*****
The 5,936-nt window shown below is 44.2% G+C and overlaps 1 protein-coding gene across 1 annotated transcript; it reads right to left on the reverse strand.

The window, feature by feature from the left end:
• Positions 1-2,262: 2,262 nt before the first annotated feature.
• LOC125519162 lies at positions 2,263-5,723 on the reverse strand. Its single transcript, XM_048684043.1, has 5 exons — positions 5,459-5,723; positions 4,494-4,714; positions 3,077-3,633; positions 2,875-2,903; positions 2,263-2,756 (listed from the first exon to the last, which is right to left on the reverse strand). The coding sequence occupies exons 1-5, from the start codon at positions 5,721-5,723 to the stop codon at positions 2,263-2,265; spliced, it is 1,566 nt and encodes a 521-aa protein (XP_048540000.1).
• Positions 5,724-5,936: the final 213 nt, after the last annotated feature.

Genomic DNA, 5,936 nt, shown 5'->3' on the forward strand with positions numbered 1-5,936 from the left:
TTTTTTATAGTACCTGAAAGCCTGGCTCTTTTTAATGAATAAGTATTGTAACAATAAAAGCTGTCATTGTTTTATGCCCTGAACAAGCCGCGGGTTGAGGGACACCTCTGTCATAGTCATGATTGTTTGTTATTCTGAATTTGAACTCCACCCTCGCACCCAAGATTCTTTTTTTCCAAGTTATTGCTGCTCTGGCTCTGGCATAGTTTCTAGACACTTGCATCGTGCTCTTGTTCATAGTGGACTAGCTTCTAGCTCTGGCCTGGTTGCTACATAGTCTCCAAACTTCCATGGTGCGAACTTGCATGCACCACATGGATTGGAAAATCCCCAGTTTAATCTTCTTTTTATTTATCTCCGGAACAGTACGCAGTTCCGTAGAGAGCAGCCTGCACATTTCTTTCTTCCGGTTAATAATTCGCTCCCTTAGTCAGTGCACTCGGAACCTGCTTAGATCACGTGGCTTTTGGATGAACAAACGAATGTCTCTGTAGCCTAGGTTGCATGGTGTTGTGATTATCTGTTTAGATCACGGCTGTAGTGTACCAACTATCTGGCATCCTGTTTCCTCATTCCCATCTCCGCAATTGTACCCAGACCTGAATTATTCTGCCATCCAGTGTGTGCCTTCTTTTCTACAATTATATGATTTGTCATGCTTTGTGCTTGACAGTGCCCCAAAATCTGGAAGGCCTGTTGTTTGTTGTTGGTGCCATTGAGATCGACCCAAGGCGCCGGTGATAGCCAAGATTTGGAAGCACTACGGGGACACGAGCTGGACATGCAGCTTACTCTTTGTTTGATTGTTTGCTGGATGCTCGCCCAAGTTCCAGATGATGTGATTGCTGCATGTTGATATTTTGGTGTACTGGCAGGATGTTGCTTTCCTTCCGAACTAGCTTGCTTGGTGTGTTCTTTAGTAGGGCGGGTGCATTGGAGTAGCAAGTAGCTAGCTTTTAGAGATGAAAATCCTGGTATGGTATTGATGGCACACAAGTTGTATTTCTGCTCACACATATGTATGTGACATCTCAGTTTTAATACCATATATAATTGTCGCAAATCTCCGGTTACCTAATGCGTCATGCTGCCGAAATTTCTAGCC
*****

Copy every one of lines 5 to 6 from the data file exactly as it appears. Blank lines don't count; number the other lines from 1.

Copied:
• Positions 5,724-5,936: the final 213 nt, after the last annotated feature.

Genomic DNA, 5,936 nt, shown 5'->3' on the forward strand with positions numbered 1-5,936 from the left: